The New Jersey Tax Court recently considered a novel question of interest to both municipalities and commercial landowners — whether a taxpayer that receives two Chapter 91 requests for two separate lots governed by a singular lease agreement has “failed or refused to respond” pursuant to N.J.S.A. 54:4-34 by having submitted income and expense information for both tax parcels albeit in the form of a single response.
The Facts of the Case
Paramus Associates, LLP/Home Depot USA Inc. v. Borough of Paramus involved the assessment of two contiguous lots owned by Paramus Associates, LLP, which contain a retail store and an adjacent parking area. The lots are one economic unit controlled by a singular lease agreement between the plaintiff and Home Depot USA Inc.
The assessor for the Borough of Paramus sent a separate request form for each lot seeking financial information for use in reaching the property tax assessments for 2012, pursuant to N.J.S.A. 54:4-34 (generally referred to as a “Chapter 91 request”). When plaintiff Paramus Associates, LLP prepared and returned the requested Chapter 91 income and expense information for the property using just one form rather than two, the Borough of Paramus moved to dismiss the tax appeal for failure to comply with the statute.
In response, the plaintiff maintained that the two tax parcels are so inextricably intertwined by virtue of being an economic unit controlled by a single lease agreement, it would be impossible to extrapolate the specific income and expense items attributable to each individual tax parcel.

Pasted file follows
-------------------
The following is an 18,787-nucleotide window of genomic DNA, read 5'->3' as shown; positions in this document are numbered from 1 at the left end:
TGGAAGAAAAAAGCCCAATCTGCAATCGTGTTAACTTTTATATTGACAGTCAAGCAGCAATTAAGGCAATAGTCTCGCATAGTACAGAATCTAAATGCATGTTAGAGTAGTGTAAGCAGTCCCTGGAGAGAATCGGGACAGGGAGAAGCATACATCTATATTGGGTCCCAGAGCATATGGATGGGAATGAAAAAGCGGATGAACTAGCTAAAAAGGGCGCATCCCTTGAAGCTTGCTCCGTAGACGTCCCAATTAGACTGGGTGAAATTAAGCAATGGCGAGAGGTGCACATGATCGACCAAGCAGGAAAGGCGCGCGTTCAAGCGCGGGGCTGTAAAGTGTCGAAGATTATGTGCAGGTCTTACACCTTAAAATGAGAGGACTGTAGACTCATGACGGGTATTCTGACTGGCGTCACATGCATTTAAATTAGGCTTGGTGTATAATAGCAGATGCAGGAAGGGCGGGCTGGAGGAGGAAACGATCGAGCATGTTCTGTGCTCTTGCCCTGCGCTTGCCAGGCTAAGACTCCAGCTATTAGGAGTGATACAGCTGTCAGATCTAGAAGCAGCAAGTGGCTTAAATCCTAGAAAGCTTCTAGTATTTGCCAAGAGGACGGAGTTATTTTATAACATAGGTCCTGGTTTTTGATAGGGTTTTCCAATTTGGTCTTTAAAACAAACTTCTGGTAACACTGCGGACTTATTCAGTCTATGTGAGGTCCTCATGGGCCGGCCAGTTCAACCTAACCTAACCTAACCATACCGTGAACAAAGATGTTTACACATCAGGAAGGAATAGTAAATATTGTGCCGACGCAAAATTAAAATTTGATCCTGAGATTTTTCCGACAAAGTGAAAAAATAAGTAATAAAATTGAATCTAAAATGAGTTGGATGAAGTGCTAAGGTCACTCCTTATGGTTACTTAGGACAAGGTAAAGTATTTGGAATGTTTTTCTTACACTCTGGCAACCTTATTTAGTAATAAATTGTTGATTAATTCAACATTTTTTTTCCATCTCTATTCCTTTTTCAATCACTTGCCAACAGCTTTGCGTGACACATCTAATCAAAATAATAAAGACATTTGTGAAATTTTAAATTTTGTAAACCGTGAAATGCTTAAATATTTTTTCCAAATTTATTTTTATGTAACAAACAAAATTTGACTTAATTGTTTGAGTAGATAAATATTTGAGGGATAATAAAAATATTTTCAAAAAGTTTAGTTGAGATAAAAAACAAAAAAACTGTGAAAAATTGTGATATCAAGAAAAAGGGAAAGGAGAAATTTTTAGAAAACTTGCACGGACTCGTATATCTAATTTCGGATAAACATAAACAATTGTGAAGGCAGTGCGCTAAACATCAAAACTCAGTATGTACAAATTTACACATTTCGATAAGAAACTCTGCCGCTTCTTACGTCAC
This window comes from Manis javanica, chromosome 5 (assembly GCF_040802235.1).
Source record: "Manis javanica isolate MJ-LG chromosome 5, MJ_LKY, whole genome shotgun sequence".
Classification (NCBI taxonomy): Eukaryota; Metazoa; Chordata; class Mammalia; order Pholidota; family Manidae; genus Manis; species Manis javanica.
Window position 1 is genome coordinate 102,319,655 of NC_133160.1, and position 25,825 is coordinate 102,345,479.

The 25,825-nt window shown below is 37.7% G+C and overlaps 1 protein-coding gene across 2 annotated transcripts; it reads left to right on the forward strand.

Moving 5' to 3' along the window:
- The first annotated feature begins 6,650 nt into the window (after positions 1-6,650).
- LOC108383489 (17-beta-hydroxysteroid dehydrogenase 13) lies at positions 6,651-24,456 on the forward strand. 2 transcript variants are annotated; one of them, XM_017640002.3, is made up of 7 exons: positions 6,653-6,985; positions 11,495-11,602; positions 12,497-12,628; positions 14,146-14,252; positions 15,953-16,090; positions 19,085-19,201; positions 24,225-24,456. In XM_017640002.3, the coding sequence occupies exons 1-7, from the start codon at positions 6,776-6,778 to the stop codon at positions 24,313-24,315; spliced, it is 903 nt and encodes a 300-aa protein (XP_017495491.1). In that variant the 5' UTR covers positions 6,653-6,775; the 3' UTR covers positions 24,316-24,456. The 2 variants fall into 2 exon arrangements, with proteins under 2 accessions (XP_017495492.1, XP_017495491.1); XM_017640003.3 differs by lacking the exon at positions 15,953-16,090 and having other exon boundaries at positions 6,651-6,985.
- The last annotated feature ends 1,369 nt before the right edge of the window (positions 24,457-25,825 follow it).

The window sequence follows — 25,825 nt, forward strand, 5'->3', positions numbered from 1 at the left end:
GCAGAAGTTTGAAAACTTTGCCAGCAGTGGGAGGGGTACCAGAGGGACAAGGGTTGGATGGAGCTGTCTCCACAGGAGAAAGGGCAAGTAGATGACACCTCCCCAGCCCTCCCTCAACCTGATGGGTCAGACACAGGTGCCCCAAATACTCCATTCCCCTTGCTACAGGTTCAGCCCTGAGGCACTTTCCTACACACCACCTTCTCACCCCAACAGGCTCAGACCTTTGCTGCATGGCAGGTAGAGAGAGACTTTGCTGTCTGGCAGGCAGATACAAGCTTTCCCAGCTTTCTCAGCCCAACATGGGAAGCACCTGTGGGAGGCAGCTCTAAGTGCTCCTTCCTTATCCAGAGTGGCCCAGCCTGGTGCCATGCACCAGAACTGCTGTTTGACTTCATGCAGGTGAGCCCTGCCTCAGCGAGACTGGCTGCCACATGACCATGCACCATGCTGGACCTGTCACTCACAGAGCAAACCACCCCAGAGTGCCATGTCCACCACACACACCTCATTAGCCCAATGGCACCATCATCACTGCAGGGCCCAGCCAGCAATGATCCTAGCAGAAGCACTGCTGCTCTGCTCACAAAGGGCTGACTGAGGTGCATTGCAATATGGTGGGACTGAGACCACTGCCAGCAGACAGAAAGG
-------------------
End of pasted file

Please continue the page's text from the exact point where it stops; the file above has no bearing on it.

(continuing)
The Court’s Decision
As explained by the court, the sanction of dismissal is only appropriate when a taxpayer has “failed or refused to respond” to the assessor’s Chapter 91 request. In this case, the court concluded that the plaintiff’s actions do not warrant the harsh sanction of dismissal.
As explained by the court, “If the court accepts the argument that plaintiff’s actions constitute an outright ‘failure or refusal to respond’ it would give rise to a dismissal of the appeal under N.J.S.A. 54:4-34 despite plaintiff’s compliance with the statute in having provided income information for the property.”
“Rather, the court accepts as credible plaintiff’s contention that because Home Depot and the parking lot operate under the lease as an economic unit, the income and expense information is so intrinsically intertwined that the information for each lot could not have been separately provided. And further, that all of the income and expense information was provided for both tax parcels in a timely manner in response to Lot 8, as certified to by plaintiff.”
For more information about the law or the compliance issues involved, we encourage you to contact a member of Scarinci Hollenbeck’s Government Law Group.